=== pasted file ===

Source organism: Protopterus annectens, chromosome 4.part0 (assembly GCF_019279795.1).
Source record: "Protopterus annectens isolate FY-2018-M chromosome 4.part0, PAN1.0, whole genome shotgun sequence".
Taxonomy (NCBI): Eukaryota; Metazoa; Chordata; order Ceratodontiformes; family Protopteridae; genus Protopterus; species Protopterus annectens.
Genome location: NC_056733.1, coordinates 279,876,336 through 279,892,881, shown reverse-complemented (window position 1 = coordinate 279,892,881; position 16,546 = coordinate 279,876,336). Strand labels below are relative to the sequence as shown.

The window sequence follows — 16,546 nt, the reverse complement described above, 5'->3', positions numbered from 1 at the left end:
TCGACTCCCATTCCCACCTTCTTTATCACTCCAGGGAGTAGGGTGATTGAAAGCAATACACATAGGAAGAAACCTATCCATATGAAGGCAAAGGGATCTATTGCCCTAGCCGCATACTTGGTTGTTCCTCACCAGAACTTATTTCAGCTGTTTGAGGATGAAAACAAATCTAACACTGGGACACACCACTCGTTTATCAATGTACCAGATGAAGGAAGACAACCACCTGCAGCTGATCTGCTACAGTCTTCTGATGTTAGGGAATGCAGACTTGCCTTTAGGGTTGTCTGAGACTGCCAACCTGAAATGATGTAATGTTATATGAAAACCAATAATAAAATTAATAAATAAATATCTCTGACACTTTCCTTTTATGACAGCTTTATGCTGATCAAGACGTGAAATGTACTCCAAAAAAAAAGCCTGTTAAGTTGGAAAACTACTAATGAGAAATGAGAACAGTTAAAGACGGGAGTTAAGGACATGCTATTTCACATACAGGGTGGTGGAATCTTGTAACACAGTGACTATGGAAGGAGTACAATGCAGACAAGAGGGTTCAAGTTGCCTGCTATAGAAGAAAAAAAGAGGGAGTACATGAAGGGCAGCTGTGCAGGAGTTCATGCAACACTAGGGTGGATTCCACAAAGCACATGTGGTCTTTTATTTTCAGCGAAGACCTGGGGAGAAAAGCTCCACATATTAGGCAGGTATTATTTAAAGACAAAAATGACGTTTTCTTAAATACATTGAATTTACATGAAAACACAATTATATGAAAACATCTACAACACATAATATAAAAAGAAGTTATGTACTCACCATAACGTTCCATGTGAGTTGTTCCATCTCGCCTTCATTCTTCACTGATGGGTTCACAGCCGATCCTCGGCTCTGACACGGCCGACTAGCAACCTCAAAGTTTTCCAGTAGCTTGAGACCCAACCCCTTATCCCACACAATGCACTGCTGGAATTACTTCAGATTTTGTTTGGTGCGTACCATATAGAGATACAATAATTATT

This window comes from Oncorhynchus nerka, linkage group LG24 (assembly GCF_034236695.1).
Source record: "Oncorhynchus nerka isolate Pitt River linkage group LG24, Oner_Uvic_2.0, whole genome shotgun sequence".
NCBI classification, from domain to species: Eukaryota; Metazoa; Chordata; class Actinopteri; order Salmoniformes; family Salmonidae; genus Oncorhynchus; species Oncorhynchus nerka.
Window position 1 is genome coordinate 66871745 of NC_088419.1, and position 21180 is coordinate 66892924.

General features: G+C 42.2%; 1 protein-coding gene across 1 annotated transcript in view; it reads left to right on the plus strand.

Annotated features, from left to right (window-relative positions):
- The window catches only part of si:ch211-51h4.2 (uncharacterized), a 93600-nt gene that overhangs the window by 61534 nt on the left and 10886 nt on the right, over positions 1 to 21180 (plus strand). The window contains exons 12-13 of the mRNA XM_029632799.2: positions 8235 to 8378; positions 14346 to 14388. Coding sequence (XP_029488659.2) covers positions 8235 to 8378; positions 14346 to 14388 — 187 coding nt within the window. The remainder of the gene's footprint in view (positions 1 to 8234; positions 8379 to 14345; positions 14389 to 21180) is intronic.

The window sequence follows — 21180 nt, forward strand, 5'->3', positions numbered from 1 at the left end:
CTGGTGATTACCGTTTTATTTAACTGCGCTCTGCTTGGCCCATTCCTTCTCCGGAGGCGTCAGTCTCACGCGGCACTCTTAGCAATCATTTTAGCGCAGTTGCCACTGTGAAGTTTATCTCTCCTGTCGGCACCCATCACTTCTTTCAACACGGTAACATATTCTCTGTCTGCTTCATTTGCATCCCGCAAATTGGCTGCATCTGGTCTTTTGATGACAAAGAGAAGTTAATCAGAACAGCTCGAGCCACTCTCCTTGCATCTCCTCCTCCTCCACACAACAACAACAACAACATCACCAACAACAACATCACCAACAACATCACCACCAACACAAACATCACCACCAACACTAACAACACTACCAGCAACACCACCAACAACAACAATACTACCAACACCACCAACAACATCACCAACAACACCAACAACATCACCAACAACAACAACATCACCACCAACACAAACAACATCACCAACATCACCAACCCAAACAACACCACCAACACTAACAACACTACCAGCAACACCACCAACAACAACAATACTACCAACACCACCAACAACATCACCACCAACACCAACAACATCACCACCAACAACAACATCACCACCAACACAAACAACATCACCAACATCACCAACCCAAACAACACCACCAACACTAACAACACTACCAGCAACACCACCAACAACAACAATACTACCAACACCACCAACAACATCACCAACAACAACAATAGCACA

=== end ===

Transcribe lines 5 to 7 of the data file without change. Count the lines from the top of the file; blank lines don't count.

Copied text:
The window sequence follows — 16,546 nt, the reverse complement described above, 5'->3', positions numbered from 1 at the left end:
TCGACTCCCATTCCCACCTTCTTTATCACTCCAGGGAGTAGGGTGATTGAAAGCAATACACATAGGAAGAAACCTATCCATATGAAGGCAAAGGGATCTATTGCCCTAGCCGCATACTTGGTTGTTCCTCACCAGAACTTATTTCAGCTGTTTGAGGATGAAAACAAATCTAACACTGGGACACACCACTCGTTTATCAATGTACCAGATGAAGGAAGACAACCACCTGCAGCTGATCTGCTACAGTCTTCTGATGTTAGGGAATGCAGACTTGCCTTTAGGGTTGTCTGAGACTGCCAACCTGAAATGATGTAATGTTATATGAAAACCAATAATAAAATTAATAAATAAATATCTCTGACACTTTCCTTTTATGACAGCTTTATGCTGATCAAGACGTGAAATGTACTCCAAAAAAAAAGCCTGTTAAGTTGGAAAACTACTAATGAGAAATGAGAACAGTTAAAGACGGGAGTTAAGGACATGCTATTTCACATACAGGGTGGTGGAATCTTGTAACACAGTGACTATGGAAGGAGTACAATGCAGACAAGAGGGTTCAAGTTGCCTGCTATAGAAGAAAAAAAGAGGGAGTACATGAAGGGCAGCTGTGCAGGAGTTCATGCAACACTAGGGTGGATTCCACAAAGCACATGTGGTCTTTTATTTTCAGCGAAGACCTGGGGAGAAAAGCTCCACATATTAGGCAGGTATTATTTAAAGACAAAAATGACGTTTTCTTAAATACATTGAATTTACATGAAAACACAATTATATGAAAACATCTACAACACATAATATAAAAAGAAGTTATGTACTCACCATAACGTTCCATGTGAGTTGTTCCATCTCGCCTTCATTCTTCACTGATGGGTTCACAGCCGATCCTCGGCTCTGACACGGCCGACTAGCAACCTCAAAGTTTTCCAGTAGCTTGAGACCCAACCCCTTATCCCACACAATGCACTGCTGGAATTACTTCAGATTTTGTTTGGTGCGTACCATATAGAGATACAATAATTATT

This window comes from Oncorhynchus nerka, linkage group LG24 (assembly GCF_034236695.1).